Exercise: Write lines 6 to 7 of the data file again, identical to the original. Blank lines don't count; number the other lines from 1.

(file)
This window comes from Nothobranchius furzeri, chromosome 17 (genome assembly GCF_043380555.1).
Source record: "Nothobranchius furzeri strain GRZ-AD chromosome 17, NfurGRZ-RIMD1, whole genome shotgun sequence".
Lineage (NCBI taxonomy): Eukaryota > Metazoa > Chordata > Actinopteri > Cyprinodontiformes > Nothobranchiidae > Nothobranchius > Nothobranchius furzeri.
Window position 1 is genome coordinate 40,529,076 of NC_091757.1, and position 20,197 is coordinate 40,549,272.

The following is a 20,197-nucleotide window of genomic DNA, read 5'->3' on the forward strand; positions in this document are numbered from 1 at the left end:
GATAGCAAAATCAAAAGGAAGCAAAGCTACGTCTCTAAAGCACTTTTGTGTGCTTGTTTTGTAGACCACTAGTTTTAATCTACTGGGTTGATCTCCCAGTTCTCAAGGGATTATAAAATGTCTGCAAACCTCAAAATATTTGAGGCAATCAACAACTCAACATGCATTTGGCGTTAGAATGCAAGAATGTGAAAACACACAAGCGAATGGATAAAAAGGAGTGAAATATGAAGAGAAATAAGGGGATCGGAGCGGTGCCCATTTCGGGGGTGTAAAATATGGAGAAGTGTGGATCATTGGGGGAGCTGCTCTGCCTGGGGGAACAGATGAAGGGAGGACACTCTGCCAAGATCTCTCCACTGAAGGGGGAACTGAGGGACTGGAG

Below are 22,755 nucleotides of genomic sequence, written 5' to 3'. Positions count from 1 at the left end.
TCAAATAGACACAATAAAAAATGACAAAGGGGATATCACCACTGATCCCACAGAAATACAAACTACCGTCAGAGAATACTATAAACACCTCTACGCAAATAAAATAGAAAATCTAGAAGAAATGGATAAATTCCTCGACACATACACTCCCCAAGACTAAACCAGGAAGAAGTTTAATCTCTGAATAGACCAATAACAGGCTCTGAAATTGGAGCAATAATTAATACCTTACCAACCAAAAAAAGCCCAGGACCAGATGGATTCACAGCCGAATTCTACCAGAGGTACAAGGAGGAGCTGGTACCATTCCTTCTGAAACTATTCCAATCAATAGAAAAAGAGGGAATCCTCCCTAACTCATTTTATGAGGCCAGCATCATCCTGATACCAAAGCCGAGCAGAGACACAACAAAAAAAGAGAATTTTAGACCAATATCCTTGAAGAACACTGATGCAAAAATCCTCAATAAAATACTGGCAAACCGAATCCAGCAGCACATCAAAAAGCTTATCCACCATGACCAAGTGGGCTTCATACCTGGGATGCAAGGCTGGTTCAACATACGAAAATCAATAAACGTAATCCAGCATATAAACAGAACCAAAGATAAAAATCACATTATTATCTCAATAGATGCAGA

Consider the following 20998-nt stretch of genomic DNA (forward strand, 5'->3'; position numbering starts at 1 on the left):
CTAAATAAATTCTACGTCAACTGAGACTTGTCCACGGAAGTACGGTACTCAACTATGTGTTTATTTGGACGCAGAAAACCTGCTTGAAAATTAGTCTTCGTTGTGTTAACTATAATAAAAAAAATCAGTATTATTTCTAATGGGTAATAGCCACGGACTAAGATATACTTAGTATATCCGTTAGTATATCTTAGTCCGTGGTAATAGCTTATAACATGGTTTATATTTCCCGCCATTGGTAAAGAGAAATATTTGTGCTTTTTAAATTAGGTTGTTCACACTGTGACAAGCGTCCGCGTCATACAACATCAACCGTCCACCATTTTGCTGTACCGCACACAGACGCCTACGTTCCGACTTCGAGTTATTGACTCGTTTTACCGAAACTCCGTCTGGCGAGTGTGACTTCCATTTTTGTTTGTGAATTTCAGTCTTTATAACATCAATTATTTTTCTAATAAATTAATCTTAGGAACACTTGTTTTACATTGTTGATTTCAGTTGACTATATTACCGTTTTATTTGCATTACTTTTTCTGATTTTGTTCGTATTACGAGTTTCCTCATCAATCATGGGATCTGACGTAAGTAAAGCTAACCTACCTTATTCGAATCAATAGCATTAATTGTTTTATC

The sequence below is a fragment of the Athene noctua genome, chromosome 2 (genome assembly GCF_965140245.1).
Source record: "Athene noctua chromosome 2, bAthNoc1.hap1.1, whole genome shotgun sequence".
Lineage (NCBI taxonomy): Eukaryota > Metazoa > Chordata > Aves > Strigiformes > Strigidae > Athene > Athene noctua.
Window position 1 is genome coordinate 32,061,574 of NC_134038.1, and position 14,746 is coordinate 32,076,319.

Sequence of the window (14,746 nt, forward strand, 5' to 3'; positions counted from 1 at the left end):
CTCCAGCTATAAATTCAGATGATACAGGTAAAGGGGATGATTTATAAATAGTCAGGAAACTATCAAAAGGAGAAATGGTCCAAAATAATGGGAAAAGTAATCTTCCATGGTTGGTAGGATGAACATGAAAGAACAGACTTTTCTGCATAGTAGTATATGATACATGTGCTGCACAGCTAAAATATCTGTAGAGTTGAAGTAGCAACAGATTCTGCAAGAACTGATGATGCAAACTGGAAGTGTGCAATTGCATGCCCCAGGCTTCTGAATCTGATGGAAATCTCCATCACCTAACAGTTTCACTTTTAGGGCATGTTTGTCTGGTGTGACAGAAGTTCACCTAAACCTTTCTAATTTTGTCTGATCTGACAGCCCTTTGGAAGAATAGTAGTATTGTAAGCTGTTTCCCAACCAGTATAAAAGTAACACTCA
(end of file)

GATAGCAAAATCAAAAGGAAGCAAAGCTACGTCTCTAAAGCACTTTTGTGTGCTTGTTTTGTAGACCACTAGTTTTAATCTACTGGGTTGATCTCCCAGTTCTCAAGGGATTATAAAATGTCTGCAAACCTCAAAATATTTGAGGCAATCAACAACTCAACATGCATTTGGCGTTAGAATGCAAGAATGTGAAAACACACAAGCGAATGGATAAAAAGGAGTGAAATATGAAGAGAAATAAGGGGATCGGAGCGGTGCCCATTTCGGGGGTGTAAAATATGGAGAAGTGTGGATCATTGGGGGAGCTGCTCTGCCTGGGGGAACAGATGAAGGGAGGACACTCTGCCAAGATCTCTCCACTGAAGGGGGAACTGAGGGACTGGAG

Below are 22,755 nucleotides of genomic sequence, written 5' to 3'. Positions count from 1 at the left end.